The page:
Sweet Smell of Success for Lord Sugar's Apprentice James White

Posted by superadmin
24 September 2019

Apprentice winner James White has spoken to Recruiter about life after winning the reality TV show, the progress of his business and what he has learned from Lord Sugar.

White told Recruiter that since being chosen by Lord Sugar at the end of last year, life “had been pretty crazy” and had “absolutely flown by”.

Referring to his business Right Time Recruitment, White said it had been transformed from just himself back in November to one that now employed 17 staff. He added that the publicity since winning The Apprentice meant that applications to join the company ran into the 100s. “It’s about finding the gems,” he said.

White went on to speak about his relationship with Lord Sugar and what he had learned from him. As well as seeing him at board meetings, he said he talked to Lord Sugar “probably two or three times a month”. However, he said that Lord Sugar “was available at any time of the day” and responded to his emails often for advice “usually within 10 minutes”.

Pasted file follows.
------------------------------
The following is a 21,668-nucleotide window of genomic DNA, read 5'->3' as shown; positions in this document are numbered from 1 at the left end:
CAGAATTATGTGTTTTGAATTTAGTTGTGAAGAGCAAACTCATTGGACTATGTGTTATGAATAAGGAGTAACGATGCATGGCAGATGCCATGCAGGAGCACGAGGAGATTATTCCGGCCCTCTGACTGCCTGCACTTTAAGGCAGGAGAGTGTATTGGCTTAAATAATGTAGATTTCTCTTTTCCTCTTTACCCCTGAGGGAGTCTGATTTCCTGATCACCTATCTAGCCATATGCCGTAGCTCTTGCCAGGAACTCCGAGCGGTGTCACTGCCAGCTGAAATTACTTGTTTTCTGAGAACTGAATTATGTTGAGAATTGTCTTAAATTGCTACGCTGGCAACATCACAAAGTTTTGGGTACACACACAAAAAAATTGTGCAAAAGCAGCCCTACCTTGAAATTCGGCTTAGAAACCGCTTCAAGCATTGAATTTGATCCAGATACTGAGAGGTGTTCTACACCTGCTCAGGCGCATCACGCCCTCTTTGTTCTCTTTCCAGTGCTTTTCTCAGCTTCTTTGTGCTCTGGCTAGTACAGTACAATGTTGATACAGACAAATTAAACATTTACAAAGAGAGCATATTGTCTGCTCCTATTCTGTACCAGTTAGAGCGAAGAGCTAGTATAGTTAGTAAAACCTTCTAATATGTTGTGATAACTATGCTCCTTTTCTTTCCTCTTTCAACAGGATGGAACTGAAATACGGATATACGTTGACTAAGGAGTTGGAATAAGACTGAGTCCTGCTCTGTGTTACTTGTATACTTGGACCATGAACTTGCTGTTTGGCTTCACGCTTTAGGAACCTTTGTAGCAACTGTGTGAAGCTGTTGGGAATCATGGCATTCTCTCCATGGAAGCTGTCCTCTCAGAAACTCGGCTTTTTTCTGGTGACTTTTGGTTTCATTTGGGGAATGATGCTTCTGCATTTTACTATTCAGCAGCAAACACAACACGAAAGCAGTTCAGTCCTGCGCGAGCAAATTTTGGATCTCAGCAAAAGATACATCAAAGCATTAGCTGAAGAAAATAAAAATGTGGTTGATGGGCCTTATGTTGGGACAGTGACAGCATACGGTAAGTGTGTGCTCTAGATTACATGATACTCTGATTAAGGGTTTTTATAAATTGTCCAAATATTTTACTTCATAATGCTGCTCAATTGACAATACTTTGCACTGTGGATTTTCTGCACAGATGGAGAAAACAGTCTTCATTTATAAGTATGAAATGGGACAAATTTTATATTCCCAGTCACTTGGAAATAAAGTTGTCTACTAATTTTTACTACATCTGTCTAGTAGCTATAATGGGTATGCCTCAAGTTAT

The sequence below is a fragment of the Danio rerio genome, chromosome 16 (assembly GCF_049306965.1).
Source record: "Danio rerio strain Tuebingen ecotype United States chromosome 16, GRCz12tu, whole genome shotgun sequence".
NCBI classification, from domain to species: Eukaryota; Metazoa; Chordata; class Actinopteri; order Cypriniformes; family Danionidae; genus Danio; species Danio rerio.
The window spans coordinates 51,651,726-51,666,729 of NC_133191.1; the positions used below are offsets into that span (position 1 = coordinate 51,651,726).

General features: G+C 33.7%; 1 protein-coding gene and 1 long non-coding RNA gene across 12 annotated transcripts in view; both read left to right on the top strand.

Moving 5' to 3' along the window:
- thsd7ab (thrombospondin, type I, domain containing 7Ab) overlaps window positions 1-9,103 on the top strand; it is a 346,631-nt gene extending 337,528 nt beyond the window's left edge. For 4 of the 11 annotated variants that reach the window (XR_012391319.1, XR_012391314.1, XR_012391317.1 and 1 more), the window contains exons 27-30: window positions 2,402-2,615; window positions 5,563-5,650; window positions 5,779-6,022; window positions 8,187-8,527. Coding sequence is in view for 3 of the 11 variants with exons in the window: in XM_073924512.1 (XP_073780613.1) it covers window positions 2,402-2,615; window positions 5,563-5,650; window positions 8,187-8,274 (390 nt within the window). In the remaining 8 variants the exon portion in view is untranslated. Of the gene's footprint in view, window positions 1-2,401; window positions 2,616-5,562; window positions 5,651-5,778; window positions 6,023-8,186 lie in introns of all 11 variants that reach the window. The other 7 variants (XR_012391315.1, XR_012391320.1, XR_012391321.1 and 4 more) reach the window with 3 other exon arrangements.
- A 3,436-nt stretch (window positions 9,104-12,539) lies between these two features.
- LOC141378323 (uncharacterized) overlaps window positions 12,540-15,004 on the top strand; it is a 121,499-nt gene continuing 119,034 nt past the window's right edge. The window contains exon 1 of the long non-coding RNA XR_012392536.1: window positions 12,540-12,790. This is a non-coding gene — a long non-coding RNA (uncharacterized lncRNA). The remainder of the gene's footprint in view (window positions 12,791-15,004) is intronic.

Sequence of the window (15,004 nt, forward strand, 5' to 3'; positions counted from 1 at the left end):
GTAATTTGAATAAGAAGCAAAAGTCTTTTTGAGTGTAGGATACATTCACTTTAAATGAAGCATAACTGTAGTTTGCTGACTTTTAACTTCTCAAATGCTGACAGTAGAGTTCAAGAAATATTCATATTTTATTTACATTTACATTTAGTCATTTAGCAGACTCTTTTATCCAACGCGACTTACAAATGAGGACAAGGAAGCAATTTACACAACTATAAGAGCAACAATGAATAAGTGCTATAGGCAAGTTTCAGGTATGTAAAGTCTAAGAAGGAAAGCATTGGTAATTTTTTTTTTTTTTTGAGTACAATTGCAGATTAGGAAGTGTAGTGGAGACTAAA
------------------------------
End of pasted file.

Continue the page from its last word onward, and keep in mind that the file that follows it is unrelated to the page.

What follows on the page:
White said he had picked up some valuable lessons from the business magnate. “He is a man of few words and the ones he uses he doesn’t mince, so cutting through the BS is probably what he has taught me,” he divulged. Another lesson was to focus “on what business you should be going after” and not be diverted. “There are a lot of time wasters out there,” said White. “[As a winner of The Apprentice] you get asked to do a lot of things but if we did, we could get nothing else done.”

White said that while he was confident that his business would have been successful come what may, winning The Apprentice had accelerated progress. “The exposure, the help, the money – they have all added to the growth.” He said one benefit had been that the company had been able to invest in a new, more interactive website.

White said the plan was to grow the business to 25 billing staff within the next 12 months. However, he said it also made sense to set up an office in London, and that there were opportunities for international expansion further down the line.

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